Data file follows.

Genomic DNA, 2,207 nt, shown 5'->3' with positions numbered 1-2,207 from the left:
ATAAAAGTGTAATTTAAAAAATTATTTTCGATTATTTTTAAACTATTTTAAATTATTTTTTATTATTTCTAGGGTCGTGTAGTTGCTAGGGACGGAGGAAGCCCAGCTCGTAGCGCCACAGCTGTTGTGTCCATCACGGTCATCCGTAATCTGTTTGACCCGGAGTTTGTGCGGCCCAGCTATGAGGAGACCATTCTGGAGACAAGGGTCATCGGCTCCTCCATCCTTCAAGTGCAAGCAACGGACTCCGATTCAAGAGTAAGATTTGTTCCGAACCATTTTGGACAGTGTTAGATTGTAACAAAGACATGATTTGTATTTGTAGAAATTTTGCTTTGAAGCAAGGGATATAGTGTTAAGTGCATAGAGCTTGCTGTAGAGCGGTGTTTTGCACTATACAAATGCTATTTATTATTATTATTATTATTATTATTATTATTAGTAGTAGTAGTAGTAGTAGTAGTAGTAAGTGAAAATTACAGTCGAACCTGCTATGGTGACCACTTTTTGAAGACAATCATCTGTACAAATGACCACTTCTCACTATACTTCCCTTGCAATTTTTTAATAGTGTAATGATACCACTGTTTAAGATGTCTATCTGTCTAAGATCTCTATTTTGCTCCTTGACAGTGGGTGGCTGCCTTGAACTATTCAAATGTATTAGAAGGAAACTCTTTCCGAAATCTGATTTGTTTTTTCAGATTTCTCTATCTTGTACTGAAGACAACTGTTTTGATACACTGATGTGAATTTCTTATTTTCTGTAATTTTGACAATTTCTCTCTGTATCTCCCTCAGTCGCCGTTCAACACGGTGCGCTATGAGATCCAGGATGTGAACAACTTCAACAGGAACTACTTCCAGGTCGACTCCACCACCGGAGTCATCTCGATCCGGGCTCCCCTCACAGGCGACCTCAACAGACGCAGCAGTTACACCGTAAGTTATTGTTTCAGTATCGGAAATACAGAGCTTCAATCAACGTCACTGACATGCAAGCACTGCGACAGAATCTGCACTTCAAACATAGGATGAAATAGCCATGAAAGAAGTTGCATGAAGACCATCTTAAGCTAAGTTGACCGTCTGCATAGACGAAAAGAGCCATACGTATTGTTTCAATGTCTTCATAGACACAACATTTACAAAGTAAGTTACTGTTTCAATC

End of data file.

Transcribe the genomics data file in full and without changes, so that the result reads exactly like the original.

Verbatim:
Genomic DNA, 2,207 nt, shown 5'->3' with positions numbered 1-2,207 from the left:
ATAAAAGTGTAATTTAAAAAATTATTTTCGATTATTTTTAAACTATTTTAAATTATTTTTTATTATTTCTAGGGTCGTGTAGTTGCTAGGGACGGAGGAAGCCCAGCTCGTAGCGCCACAGCTGTTGTGTCCATCACGGTCATCCGTAATCTGTTTGACCCGGAGTTTGTGCGGCCCAGCTATGAGGAGACCATTCTGGAGACAAGGGTCATCGGCTCCTCCATCCTTCAAGTGCAAGCAACGGACTCCGATTCAAGAGTAAGATTTGTTCCGAACCATTTTGGACAGTGTTAGATTGTAACAAAGACATGATTTGTATTTGTAGAAATTTTGCTTTGAAGCAAGGGATATAGTGTTAAGTGCATAGAGCTTGCTGTAGAGCGGTGTTTTGCACTATACAAATGCTATTTATTATTATTATTATTATTATTATTATTATTAGTAGTAGTAGTAGTAGTAGTAGTAGTAAGTGAAAATTACAGTCGAACCTGCTATGGTGACCACTTTTTGAAGACAATCATCTGTACAAATGACCACTTCTCACTATACTTCCCTTGCAATTTTTTAATAGTGTAATGATACCACTGTTTAAGATGTCTATCTGTCTAAGATCTCTATTTTGCTCCTTGACAGTGGGTGGCTGCCTTGAACTATTCAAATGTATTAGAAGGAAACTCTTTCCGAAATCTGATTTGTTTTTTCAGATTTCTCTATCTTGTACTGAAGACAACTGTTTTGATACACTGATGTGAATTTCTTATTTTCTGTAATTTTGACAATTTCTCTCTGTATCTCCCTCAGTCGCCGTTCAACACGGTGCGCTATGAGATCCAGGATGTGAACAACTTCAACAGGAACTACTTCCAGGTCGACTCCACCACCGGAGTCATCTCGATCCGGGCTCCCCTCACAGGCGACCTCAACAGACGCAGCAGTTACACCGTAAGTTATTGTTTCAGTATCGGAAATACAGAGCTTCAATCAACGTCACTGACATGCAAGCACTGCGACAGAATCTGCACTTCAAACATAGGATGAAATAGCCATGAAAGAAGTTGCATGAAGACCATCTTAAGCTAAGTTGACCGTCTGCATAGACGAAAAGAGCCATACGTATTGTTTCAATGTCTTCATAGACACAACATTTACAAAGTAAGTTACTGTTTCAATC